I have only read some of the plays. I’ve seen Oncle Vania with P. Torreton two years ago and it was fantastic.
In school we studied madness in literature. Among the texts was Chekov but I can’t remember which one it was.
PS : I’ve heard an audio version of Le Horla. I really recommend it. It was read by Michael Lonsdale. The voice increased the power of the hallucinations and you could feel madness taking possession of his mind.
I think you would like The Black Monk and Peasants too.
Le Horla is great, I would be inetersted to hear it, I’ll have a look. The Black Monk is not as intense as Le Horla. Maupassant had another experience with madness that’s why it feels so authentic.
I would like to watch Chekhov’s plays. Reading them was already very good but I can imagine how much better it would be to see them.
I have seen Chekhovs name many times in my travels through the literary world but still I have never ventured often into Russian literature. I tried Tolstoy once, and just couldnt like it. I will someday, try some Chekhov eventualy.
Well Chekhov is much easier to read than Tolstoy with his super long novels. I’m still stuck in tne middle of Anna Karenina. Since far over a year. It is too long for my taste. I like the condensed form.You would be safe with Chekhov. You read a story and like it and go on or leave it.
I’ve only read a smattering of his stories, and not either of these, but I did get a copy of his novella The Duel earlier this year. (The idea being of course that I would read the book and then see the movie…). I have a book of his short stories (well, a collection of short stories anyway), so I should see if either of these is included. Not sure I am in the mood for such a bleak story, but a well told one is always appreciated!
In the case of “Peasants” his talent was almost overshadowed by the bleakness of the story.
I have read other stories and they were all so well written.
I’m going to read another of his collections soon but hadn’t planned on reading The Duel. I’ll be interested what you think of it. In the meantime I’m waiting for Guy’s review which will certainly be posted shortly.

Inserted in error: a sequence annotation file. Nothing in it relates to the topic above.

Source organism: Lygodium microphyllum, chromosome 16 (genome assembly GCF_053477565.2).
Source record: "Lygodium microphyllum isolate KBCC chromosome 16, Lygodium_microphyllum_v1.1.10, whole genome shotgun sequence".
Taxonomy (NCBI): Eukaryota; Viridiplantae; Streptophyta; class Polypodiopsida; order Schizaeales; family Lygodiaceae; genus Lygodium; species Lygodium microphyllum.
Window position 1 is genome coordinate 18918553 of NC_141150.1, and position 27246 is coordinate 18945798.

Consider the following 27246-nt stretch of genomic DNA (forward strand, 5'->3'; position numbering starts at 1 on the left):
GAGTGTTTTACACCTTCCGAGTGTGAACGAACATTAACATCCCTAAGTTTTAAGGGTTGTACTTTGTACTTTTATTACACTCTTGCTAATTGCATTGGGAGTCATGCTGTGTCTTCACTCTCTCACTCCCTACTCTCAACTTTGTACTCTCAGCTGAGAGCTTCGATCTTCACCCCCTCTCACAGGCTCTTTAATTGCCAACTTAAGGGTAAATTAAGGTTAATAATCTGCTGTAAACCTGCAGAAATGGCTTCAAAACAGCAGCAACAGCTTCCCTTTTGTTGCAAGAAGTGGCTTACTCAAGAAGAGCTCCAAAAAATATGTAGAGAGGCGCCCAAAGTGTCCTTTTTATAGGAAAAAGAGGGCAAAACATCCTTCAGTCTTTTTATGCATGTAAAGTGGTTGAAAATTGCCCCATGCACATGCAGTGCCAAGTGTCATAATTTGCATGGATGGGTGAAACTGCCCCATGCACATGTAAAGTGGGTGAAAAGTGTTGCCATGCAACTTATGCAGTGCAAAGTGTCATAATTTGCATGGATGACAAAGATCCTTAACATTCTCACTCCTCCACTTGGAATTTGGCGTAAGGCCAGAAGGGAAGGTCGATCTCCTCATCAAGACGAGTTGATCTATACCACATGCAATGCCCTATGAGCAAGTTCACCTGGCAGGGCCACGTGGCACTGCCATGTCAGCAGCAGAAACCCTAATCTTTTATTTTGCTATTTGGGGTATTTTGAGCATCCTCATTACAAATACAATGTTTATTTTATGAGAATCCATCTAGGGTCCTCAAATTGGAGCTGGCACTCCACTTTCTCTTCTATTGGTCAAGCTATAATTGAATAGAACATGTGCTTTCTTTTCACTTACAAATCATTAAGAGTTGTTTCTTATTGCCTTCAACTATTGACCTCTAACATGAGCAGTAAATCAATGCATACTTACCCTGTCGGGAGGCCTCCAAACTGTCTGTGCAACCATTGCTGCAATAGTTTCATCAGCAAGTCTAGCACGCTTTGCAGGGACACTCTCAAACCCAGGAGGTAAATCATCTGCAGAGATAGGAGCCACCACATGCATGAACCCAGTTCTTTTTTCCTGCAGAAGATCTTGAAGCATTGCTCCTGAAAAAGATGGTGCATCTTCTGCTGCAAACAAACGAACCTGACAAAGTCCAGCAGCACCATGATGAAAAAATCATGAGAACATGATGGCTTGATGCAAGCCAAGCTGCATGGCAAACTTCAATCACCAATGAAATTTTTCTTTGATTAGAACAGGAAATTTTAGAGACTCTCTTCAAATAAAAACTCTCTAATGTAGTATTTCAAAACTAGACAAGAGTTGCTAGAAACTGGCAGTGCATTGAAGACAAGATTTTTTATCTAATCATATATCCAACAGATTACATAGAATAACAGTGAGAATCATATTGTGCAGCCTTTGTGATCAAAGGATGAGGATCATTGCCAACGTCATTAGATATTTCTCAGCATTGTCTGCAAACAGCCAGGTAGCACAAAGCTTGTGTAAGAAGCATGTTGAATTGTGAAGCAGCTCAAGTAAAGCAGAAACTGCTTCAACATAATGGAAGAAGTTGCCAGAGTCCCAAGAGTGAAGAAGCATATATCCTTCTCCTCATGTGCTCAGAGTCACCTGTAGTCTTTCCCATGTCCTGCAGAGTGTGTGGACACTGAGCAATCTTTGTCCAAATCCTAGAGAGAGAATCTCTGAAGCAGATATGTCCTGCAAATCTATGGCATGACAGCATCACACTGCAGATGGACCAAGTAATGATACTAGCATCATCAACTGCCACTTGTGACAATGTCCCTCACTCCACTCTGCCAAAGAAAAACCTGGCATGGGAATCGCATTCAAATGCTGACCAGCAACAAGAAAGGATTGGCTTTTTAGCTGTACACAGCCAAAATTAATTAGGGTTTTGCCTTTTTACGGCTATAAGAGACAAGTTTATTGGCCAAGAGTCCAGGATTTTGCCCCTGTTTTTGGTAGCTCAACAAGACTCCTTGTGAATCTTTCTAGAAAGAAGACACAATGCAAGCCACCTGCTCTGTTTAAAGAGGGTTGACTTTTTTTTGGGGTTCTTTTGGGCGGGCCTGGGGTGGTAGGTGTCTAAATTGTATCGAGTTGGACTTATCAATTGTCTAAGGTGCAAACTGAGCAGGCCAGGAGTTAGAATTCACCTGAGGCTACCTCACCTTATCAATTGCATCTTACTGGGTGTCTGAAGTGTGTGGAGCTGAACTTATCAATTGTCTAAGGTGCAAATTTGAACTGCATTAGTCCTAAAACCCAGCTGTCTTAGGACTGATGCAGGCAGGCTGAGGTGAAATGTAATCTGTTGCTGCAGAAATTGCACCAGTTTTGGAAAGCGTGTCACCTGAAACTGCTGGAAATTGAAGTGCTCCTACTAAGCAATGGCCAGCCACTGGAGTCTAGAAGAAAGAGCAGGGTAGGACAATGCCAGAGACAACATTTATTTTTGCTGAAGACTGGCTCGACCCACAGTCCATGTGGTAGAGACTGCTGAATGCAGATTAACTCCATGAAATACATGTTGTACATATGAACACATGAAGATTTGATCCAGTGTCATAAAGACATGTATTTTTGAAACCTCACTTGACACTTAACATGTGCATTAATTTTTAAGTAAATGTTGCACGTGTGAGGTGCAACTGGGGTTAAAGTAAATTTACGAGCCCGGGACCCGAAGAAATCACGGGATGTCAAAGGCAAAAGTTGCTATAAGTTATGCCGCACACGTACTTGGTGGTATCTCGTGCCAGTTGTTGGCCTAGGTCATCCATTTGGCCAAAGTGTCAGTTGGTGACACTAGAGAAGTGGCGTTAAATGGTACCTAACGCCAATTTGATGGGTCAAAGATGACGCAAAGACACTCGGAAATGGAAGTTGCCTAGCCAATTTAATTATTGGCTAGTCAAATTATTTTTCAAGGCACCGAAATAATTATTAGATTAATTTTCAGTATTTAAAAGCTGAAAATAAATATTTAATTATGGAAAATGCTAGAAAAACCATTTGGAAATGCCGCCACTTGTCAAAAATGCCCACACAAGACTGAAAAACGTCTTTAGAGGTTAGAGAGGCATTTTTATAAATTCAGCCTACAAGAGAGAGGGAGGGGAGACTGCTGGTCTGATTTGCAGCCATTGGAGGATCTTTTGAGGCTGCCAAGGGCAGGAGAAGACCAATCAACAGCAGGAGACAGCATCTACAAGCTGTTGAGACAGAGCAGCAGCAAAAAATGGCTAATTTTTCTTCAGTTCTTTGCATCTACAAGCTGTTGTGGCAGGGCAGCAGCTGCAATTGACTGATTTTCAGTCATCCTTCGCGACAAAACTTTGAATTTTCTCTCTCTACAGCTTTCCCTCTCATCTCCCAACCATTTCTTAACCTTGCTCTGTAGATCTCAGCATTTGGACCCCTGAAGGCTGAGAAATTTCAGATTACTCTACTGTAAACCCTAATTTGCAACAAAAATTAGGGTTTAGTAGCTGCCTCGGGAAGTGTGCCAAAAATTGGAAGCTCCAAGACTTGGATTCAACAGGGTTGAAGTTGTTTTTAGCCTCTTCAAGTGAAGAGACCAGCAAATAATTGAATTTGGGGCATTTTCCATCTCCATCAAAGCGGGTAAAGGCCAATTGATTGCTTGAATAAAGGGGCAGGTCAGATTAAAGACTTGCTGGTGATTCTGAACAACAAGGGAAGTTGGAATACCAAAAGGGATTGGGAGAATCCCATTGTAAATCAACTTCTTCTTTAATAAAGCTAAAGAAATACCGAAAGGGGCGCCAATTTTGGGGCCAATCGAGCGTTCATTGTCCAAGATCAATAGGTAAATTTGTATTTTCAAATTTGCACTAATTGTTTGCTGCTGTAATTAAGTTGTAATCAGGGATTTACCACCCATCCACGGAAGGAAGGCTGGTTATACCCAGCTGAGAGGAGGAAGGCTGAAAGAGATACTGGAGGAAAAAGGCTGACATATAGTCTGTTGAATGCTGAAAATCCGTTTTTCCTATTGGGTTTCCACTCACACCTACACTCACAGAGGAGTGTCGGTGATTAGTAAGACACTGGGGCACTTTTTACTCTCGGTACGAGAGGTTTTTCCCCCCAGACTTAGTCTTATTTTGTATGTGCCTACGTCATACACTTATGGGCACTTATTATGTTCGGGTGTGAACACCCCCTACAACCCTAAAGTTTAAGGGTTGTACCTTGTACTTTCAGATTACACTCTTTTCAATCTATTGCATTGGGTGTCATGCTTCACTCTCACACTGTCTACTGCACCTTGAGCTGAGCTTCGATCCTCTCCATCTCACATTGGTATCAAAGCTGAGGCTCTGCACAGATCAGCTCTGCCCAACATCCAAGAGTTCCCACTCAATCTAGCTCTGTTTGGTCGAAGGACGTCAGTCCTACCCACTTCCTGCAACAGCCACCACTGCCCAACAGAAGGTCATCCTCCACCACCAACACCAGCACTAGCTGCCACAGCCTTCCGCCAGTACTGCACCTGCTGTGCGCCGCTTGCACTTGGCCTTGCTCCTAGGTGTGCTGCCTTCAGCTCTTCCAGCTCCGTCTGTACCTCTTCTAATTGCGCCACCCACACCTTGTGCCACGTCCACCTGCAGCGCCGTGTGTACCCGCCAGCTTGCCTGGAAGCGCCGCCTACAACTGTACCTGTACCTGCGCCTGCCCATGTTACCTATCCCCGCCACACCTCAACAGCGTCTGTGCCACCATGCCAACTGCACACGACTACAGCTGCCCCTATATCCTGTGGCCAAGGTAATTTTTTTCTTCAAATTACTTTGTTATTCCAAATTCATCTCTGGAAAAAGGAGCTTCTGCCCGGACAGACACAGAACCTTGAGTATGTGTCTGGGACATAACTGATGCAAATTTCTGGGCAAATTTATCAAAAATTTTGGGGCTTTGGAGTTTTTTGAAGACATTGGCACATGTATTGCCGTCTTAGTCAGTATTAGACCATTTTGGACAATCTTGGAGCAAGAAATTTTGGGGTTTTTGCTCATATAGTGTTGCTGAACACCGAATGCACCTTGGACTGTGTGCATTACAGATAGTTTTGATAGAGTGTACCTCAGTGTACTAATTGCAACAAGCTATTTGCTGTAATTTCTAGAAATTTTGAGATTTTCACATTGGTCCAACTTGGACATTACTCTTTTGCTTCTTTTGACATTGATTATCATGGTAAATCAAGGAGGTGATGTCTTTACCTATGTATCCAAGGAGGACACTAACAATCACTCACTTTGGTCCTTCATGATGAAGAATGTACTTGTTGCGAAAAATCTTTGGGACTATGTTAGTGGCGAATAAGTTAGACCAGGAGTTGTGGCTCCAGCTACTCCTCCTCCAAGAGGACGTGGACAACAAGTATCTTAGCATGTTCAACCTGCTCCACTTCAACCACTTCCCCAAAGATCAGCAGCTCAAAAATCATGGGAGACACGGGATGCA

I will maybe watch the movie instead.
I love Chekhov’s plays, but have read none of the short stories. I should correct that. The Peasants sounds like a vastly improved version of Tobacco Road (which I didn’t take to, the writeups at mine).
I’m not sure if I should start with this or The Duel, but I should start. Thanks for the review.
I think in general “The Lady with the little Dog” is considered his best short story. I have read it, liked it but was far less impressed than with Peasants. I have’t read The Duel yet and am interested to see what guy will think of it. I’m planning on re-reading the short story collection i have (including The Lady…). He is such a talented writer. One can just marvel…
I haven’t read Tobacco Road, I will have to have a look at your review. I’m interested to see whether there are similarities despite the different countries. Thanks.
“The lady with a dog” evokes a longing feeling that stays with you. The story also ends without a conclusion. Author captures the passion and guilt without any pretext. The story has stayed with me. The black monk is a thought provoking story. It reminds me of the “beautiful mind” – where the professor understood that insanity is one of the thoughts just like sanity. He ignores insane thoughts voluntarily. IMO “black monk” represents the insane thoughts and our protagonist is not able to tame the black monk. Though I am still marvel at how Anton is able to create the black monk via a legend.
I need to read “The Lady with the little dog” again. I remember I liked it a lot but I forgot too much about it. I hadn’t thought of comparing “The Black Monk” to “A Beautiful Mind” but you are quite right. Where the protagonist of Checkov’s story failed, the professor succeeded. I only saw the movie, it did impress me a great deal. It is amazing that someone would have so much power over his own sick mind. Kovrin in Checkov’s story also harmed himself because he was too agitated, didn’t sleep or rest at all.
I finally read “The Black Monk,” Caroline, and I enjoyed it (also agree for the most part with Vineet Jain about what the “black monk” symbolizes in the story). Thanks for bringing the story to my attention and for writing such an interesting post about it!
Thanks, Richard. I’m glad you liked it. It’s a long way from “The lady with a dog” but still quite typical for some of his writing. I’ll have a look at your review later (guess you did review it).
Thanks for the interest, but I haven’t decided whether to post on it or not yet–your review was pretty thorough, though, so maybe you saved me the effort! 😀
Thanks, Richard. 🙂